Have you ever had a conversation with someone, maybe with your spouse, your co-worker, or a student, and based on their response (or lack thereof) you ask yourself, “Did they even hear a word I said?”
In the famous American movie, Rush Hour, the actor Chris Tucker posed the question a different way:
In these instances, and in similar situations like it, conversations can go so awry that you convince yourself that you guys are no longer speaking the same language. But what if there was a way to measure how effective a conversation was?
What if there was a way to know for sure that your student clearly heard and understood that you assigned homework, or that your child heard and understood your instructions to clean their room?
If this lack of listening (or effective communication) is an issue in your conversations or if you find yourself making similar jokes to the meme below, then listen up. This post is for you.
In a recent study published in the Psychonomic Society’s journal Memory and Cognition, Geoffrey McKinley and colleagues Sarah Brown-Schmidt and Aaron Benjamin took on the task of assessing the effectiveness of conversation.
The authors argue that a good measure of determining how effective a conversation went is to assess memory for what was said (termed as item memory), and who said what to whom (called context memory). Given that a conversation (usually) takes place between two or more people, the memory questions can be asked to both speakers and listeners.
McKinley and colleagues predicted that effective communication takes place when speakers and listeners converge on a common ground understanding of what was said in the conversation. Common ground refers to the shared knowledge of conversational partners that develops as new information is exchanged.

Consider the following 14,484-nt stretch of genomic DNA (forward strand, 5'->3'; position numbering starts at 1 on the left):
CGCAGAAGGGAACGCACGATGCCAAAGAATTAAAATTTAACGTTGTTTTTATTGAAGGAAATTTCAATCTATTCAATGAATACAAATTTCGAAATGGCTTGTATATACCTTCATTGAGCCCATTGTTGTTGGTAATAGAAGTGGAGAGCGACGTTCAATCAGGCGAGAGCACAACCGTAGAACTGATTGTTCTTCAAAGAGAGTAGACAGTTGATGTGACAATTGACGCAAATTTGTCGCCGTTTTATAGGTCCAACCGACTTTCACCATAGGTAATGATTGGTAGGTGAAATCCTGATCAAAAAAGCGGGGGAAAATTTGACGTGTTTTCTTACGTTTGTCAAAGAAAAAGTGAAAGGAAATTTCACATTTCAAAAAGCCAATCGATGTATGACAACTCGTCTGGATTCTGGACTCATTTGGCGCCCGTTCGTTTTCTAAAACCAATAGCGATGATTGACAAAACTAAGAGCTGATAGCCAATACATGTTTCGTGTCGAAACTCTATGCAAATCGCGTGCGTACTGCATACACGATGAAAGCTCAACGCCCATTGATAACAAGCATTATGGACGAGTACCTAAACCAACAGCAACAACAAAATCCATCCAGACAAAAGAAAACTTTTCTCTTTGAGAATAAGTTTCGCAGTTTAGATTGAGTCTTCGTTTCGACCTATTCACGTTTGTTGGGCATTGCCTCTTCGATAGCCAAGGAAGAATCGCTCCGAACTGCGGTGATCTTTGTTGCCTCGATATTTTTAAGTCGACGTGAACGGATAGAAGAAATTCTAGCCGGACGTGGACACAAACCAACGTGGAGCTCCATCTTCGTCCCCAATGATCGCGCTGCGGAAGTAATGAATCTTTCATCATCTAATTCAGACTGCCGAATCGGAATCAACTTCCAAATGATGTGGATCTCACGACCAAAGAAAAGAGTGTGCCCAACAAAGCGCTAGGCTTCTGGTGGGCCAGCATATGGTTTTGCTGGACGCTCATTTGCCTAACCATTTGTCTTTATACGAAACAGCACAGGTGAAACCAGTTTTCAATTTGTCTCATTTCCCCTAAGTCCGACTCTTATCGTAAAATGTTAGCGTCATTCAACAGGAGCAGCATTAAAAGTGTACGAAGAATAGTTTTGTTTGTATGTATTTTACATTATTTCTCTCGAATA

For example, when your child understands that “Clean your room”, means make up the bed, vacuum the floor, and straighten up the items on the desk, you have reached a common ground. This allows you to give those same set of instructions, but in fewer words.
The authors hypothesize that memory for what is said and who said it should be related to the level of common ground reached in the conversation.
To test this hypothesis, McKinley and colleagues assigned participants to the role of speakers (directors) and listeners (matchers) and had them perform a referential communication task and a recognition test.
In the referential task, both conversational partners (speaker and listener) saw the same set of pictures, but in different order and importantly, they could not see each other’s display.
The speaker (director) provided a description for each of the pictures in the display and verbally instructed the listener on how to rearrange the pictures into the same order as the speaker’s display. The figure below summarizes the procedure, with the director’s display on the left and the matcher’s display on the right.
Once the speaker provided a description for all of the pictures and the partners established that they were finished rearranging the listener’s display, they advanced to the next round of conversation. The conversational partners performed the referential task for three rounds (the same pictures were shuffled and then presented), before switching roles and then switching conversational partners.